Two things I frequently do is not put the closing quote at the end of dialogue and I’ll put a closing quote at the end of a sentence that’s not dialogue. I know I have to watch this when editing/proofreading. My big problem is that if I get too involved with the story while supposedly editing/proofreading, I miss instances of these to problems. I continually have to pull back when I’m proofreading and try to stay what I call “superficial” or “on the survface” and not get too involved with the story.
Well, here we are at the end of the workshop and I feel kind of sad. I got such a lot out of this workshop and really looked forward to each lesson.
Hope we’ll “see” each other again maybe in another workshop.
Aloha from Honolulu (yes, I live in Hawaii and it’s wonderful),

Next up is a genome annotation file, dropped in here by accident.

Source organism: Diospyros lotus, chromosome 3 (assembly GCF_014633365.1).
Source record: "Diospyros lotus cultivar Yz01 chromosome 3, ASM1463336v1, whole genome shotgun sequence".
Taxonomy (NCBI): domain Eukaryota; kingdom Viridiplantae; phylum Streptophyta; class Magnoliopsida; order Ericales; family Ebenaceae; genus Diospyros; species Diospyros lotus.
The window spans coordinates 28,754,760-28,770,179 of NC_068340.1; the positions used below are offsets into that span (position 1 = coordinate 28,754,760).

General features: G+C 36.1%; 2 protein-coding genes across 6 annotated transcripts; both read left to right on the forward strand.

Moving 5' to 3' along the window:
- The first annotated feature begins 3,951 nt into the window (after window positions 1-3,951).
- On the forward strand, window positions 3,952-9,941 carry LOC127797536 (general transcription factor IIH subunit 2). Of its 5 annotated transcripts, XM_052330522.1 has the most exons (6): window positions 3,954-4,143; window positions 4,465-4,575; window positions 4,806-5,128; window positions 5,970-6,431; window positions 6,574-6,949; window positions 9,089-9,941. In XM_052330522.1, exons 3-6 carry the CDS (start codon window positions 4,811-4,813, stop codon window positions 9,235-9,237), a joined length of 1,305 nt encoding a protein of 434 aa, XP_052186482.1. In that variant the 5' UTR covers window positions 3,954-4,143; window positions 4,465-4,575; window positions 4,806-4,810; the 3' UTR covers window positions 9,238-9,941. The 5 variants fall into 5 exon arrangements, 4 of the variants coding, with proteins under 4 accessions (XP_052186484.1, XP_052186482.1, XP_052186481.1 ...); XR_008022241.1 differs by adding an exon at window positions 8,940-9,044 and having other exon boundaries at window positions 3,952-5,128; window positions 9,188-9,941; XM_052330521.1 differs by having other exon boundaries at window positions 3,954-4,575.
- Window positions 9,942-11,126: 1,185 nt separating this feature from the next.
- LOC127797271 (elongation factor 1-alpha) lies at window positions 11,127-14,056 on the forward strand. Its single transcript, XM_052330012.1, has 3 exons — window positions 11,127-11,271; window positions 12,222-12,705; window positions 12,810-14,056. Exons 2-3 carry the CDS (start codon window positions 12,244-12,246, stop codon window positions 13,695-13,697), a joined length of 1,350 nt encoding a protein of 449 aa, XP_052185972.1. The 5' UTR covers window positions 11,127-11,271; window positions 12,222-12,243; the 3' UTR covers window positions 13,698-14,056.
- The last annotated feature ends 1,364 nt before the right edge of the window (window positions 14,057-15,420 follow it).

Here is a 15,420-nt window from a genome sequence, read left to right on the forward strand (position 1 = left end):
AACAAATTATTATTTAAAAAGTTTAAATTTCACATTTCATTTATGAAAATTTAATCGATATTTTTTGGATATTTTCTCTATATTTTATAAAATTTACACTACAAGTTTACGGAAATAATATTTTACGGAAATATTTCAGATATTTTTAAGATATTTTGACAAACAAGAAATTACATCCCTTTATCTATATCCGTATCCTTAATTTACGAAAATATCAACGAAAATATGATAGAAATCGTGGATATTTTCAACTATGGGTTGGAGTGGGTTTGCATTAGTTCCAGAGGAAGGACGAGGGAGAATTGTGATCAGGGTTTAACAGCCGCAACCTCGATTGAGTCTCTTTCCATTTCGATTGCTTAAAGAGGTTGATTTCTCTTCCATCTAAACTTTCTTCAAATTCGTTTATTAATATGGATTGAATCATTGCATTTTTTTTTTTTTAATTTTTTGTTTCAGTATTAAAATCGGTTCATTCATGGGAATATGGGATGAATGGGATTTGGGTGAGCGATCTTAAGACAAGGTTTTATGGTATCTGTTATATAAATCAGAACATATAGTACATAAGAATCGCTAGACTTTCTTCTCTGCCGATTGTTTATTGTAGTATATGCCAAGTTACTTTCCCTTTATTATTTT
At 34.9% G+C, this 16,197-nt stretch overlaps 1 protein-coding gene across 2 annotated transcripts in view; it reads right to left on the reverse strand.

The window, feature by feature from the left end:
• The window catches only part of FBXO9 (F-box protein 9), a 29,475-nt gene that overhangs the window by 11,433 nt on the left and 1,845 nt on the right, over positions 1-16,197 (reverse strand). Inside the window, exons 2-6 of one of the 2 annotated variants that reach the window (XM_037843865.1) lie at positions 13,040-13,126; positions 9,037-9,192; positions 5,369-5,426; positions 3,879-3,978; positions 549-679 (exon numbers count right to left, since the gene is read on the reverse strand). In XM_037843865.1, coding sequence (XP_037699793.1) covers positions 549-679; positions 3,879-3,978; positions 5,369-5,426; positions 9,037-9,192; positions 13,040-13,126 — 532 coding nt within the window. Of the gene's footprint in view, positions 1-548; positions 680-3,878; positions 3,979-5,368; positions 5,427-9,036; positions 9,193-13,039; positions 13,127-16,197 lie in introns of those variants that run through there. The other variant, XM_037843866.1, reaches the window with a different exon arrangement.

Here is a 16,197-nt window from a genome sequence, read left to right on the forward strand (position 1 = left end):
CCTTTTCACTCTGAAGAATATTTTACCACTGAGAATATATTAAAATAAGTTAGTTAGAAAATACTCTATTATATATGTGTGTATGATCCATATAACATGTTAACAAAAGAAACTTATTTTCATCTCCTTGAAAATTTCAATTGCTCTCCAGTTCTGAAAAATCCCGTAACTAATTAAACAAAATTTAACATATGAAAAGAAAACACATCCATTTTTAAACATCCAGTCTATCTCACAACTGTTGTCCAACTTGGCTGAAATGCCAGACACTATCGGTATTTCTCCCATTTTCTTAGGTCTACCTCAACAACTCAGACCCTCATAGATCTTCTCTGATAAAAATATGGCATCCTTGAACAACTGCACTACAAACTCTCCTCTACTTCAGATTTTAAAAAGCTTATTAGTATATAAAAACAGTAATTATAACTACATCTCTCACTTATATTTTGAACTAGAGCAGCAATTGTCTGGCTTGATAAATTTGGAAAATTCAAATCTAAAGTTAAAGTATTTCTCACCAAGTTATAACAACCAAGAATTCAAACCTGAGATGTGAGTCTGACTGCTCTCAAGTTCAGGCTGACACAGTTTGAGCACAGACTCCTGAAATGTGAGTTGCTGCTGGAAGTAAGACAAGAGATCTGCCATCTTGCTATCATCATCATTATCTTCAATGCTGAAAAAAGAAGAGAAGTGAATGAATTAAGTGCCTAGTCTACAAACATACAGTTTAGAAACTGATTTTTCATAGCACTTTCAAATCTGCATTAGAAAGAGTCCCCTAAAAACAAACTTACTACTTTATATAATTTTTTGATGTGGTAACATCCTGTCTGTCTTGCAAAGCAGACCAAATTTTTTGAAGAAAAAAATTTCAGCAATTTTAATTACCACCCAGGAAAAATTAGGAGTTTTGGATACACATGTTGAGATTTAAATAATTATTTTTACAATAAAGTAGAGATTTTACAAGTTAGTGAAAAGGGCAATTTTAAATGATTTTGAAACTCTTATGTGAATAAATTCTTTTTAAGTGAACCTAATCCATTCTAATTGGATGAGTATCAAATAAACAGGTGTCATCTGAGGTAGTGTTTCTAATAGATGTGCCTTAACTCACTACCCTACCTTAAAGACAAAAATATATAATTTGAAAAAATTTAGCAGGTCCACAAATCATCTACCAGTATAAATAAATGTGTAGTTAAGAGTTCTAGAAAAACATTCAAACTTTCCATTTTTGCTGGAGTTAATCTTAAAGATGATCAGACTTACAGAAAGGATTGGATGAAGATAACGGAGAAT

I miss the same things, especially that ending quotation mark. And the digital editors always miss them! Luckily my partners in the FTHRW critique group usually catch them all.
One way to avoid the story getting in the way of editing is to work backwards starting on the last page. Putting it aside for a time to rest and get yourself fresh eyes helps too. Another method, that is time consuming, but works, is to read it aloud, saying the punctuation as words. In fact, for me, reading aloud works best for editing.
I have enjoyed meeting you and answering your questions. Questions always make a course richer as they make me think of things I forgot to put in the lessons.
I am very envious of you in Hawaii. It is 10 degrees here, and a snowstorm is coming.